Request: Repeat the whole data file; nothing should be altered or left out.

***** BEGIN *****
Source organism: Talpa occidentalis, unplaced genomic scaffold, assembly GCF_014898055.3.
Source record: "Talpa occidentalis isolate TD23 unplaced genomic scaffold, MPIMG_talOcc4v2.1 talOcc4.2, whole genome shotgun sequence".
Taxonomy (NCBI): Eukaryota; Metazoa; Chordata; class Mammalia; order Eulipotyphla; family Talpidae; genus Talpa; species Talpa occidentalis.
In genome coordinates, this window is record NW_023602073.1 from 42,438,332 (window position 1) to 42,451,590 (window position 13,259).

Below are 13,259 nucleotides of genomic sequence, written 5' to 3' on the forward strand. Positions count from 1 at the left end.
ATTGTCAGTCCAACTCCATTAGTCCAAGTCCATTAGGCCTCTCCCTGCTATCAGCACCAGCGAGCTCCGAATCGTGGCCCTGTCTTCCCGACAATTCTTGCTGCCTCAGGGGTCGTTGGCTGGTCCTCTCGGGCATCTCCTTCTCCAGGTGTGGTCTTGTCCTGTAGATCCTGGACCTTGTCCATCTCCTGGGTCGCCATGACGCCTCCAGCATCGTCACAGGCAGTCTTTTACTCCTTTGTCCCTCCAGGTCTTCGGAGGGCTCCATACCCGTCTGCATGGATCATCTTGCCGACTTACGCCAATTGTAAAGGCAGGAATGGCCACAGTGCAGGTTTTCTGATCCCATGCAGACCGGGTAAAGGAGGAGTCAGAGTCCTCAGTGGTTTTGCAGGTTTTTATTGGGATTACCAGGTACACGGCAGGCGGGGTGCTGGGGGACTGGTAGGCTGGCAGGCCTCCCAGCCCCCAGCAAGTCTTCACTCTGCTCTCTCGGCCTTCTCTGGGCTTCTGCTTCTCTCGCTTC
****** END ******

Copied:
Source organism: Talpa occidentalis, unplaced genomic scaffold, assembly GCF_014898055.3.
Source record: "Talpa occidentalis isolate TD23 unplaced genomic scaffold, MPIMG_talOcc4v2.1 talOcc4.2, whole genome shotgun sequence".
Taxonomy (NCBI): Eukaryota; Metazoa; Chordata; class Mammalia; order Eulipotyphla; family Talpidae; genus Talpa; species Talpa occidentalis.
In genome coordinates, this window is record NW_023602073.1 from 42,438,332 (window position 1) to 42,451,590 (window position 13,259).

Below are 13,259 nucleotides of genomic sequence, written 5' to 3' on the forward strand. Positions count from 1 at the left end.
ATTGTCAGTCCAACTCCATTAGTCCAAGTCCATTAGGCCTCTCCCTGCTATCAGCACCAGCGAGCTCCGAATCGTGGCCCTGTCTTCCCGACAATTCTTGCTGCCTCAGGGGTCGTTGGCTGGTCCTCTCGGGCATCTCCTTCTCCAGGTGTGGTCTTGTCCTGTAGATCCTGGACCTTGTCCATCTCCTGGGTCGCCATGACGCCTCCAGCATCGTCACAGGCAGTCTTTTACTCCTTTGTCCCTCCAGGTCTTCGGAGGGCTCCATACCCGTCTGCATGGATCATCTTGCCGACTTACGCCAATTGTAAAGGCAGGAATGGCCACAGTGCAGGTTTTCTGATCCCATGCAGACCGGGTAAAGGAGGAGTCAGAGTCCTCAGTGGTTTTGCAGGTTTTTATTGGGATTACCAGGTACACGGCAGGCGGGGTGCTGGGGGACTGGTAGGCTGGCAGGCCTCCCAGCCCCCAGCAAGTCTTCACTCTGCTCTCTCGGCCTTCTCTGGGCTTCTGCTTCTCTCGCTTC